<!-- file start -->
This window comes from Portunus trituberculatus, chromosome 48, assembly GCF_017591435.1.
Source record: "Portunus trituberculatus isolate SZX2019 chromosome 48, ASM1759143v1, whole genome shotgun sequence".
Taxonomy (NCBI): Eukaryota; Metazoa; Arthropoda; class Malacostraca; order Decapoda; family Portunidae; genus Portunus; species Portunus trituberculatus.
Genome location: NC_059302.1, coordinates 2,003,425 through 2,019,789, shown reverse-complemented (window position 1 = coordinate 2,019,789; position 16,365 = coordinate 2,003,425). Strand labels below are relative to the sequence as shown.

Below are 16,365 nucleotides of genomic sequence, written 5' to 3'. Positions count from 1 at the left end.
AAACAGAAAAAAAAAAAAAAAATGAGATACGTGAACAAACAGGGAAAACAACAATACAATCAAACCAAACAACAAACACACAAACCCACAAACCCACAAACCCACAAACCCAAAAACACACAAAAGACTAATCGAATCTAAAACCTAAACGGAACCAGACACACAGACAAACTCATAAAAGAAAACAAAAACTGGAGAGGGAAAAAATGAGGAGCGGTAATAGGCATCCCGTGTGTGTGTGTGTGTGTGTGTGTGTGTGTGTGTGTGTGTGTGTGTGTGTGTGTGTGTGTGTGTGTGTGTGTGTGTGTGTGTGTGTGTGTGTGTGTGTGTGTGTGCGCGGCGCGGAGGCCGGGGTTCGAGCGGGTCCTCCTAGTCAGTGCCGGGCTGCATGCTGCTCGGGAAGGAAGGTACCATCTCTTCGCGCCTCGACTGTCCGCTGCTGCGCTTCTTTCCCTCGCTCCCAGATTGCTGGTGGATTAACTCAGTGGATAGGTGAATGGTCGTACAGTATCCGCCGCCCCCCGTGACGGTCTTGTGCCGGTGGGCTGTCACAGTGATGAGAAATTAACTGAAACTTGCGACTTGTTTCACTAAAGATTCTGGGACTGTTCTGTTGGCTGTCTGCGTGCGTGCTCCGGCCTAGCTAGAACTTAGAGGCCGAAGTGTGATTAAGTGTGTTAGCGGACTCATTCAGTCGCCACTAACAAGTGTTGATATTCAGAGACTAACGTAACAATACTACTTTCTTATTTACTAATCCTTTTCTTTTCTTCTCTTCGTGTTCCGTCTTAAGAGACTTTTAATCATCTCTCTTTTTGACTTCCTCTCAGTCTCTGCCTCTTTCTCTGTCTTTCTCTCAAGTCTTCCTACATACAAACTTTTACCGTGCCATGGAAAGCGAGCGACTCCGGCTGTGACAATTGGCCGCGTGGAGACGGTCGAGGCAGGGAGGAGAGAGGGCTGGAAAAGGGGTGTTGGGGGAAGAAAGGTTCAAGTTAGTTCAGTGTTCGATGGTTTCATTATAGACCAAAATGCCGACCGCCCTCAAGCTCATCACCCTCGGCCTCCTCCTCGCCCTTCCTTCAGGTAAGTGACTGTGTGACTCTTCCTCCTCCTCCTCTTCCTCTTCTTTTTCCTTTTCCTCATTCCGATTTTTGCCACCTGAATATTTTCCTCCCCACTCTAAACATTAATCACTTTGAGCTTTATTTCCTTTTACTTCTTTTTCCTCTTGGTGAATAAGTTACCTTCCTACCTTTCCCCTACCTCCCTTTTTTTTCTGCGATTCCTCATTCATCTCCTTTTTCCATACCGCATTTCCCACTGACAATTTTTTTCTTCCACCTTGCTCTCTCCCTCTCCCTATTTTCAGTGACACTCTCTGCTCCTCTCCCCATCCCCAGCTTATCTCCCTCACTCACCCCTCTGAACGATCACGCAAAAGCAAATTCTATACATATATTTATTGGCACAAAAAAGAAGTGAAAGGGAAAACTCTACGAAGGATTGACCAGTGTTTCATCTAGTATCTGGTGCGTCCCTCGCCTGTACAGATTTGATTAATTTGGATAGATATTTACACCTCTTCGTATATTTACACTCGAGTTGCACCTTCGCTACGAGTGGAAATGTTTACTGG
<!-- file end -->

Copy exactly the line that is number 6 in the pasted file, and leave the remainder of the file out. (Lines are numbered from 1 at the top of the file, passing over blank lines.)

AAACAGAAAAAAAAAAAAAAAATGAGATACGTGAACAAACAGGGAAAACAACAATACAATCAAACCAAACAACAAACACACAAACCCACAAACCCACAAACCCACAAACCCAAAAACACACAAAAGACTAATCGAATCTAAAACCTAAACGGAACCAGACACACAGACAAACTCATAAAAGAAAACAAAAACTGGAGAGGGAAAAAATGAGGAGCGGTAATAGGCATCCCGTGTGTGTGTGTGTGTGTGTGTGTGTGTGTGTGTGTGTGTGTGTGTGTGTGTGTGTGTGTGTGTGTGTGTGTGTGTGTGTGTGTGTGTGTGTGTGTGTGTGTGTGCGCGGCGCGGAGGCCGGGGTTCGAGCGGGTCCTCCTAGTCAGTGCCGGGCTGCATGCTGCTCGGGAAGGAAGGTACCATCTCTTCGCGCCTCGACTGTCCGCTGCTGCGCTTCTTTCCCTCGCTCCCAGATTGCTGGTGGATTAACTCAGTGGATAGGTGAATGGTCGTACAGTATCCGCCGCCCCCCGTGACGGTCTTGTGCCGGTGGGCTGTCACAGTGATGAGAAATTAACTGAAACTTGCGACTTGTTTCACTAAAGATTCTGGGACTGTTCTGTTGGCTGTCTGCGTGCGTGCTCCGGCCTAGCTAGAACTTAGAGGCCGAAGTGTGATTAAGTGTGTTAGCGGACTCATTCAGTCGCCACTAACAAGTGTTGATATTCAGAGACTAACGTAACAATACTACTTTCTTATTTACTAATCCTTTTCTTTTCTTCTCTTCGTGTTCCGTCTTAAGAGACTTTTAATCATCTCTCTTTTTGACTTCCTCTCAGTCTCTGCCTCTTTCTCTGTCTTTCTCTCAAGTCTTCCTACATACAAACTTTTACCGTGCCATGGAAAGCGAGCGACTCCGGCTGTGACAATTGGCCGCGTGGAGACGGTCGAGGCAGGGAGGAGAGAGGGCTGGAAAAGGGGTGTTGGGGGAAGAAAGGTTCAAGTTAGTTCAGTGTTCGATGGTTTCATTATAGACCAAAATGCCGACCGCCCTCAAGCTCATCACCCTCGGCCTCCTCCTCGCCCTTCCTTCAGGTAAGTGACTGTGTGACTCTTCCTCCTCCTCCTCTTCCTCTTCTTTTTCCTTTTCCTCATTCCGATTTTTGCCACCTGAATATTTTCCTCCCCACTCTAAACATTAATCACTTTGAGCTTTATTTCCTTTTACTTCTTTTTCCTCTTGGTGAATAAGTTACCTTCCTACCTTTCCCCTACCTCCCTTTTTTTTCTGCGATTCCTCATTCATCTCCTTTTTCCATACCGCATTTCCCACTGACAATTTTTTTCTTCCACCTTGCTCTCTCCCTCTCCCTATTTTCAGTGACACTCTCTGCTCCTCTCCCCATCCCCAGCTTATCTCCCTCACTCACCCCTCTGAACGATCACGCAAAAGCAAATTCTATACATATATTTATTGGCACAAAAAAGAAGTGAAAGGGAAAACTCTACGAAGGATTGACCAGTGTTTCATCTAGTATCTGGTGCGTCCCTCGCCTGTACAGATTTGATTAATTTGGATAGATATTTACACCTCTTCGTATATTTACACTCGAGTTGCACCTTCGCTACGAGTGGAAATGTTTACTGG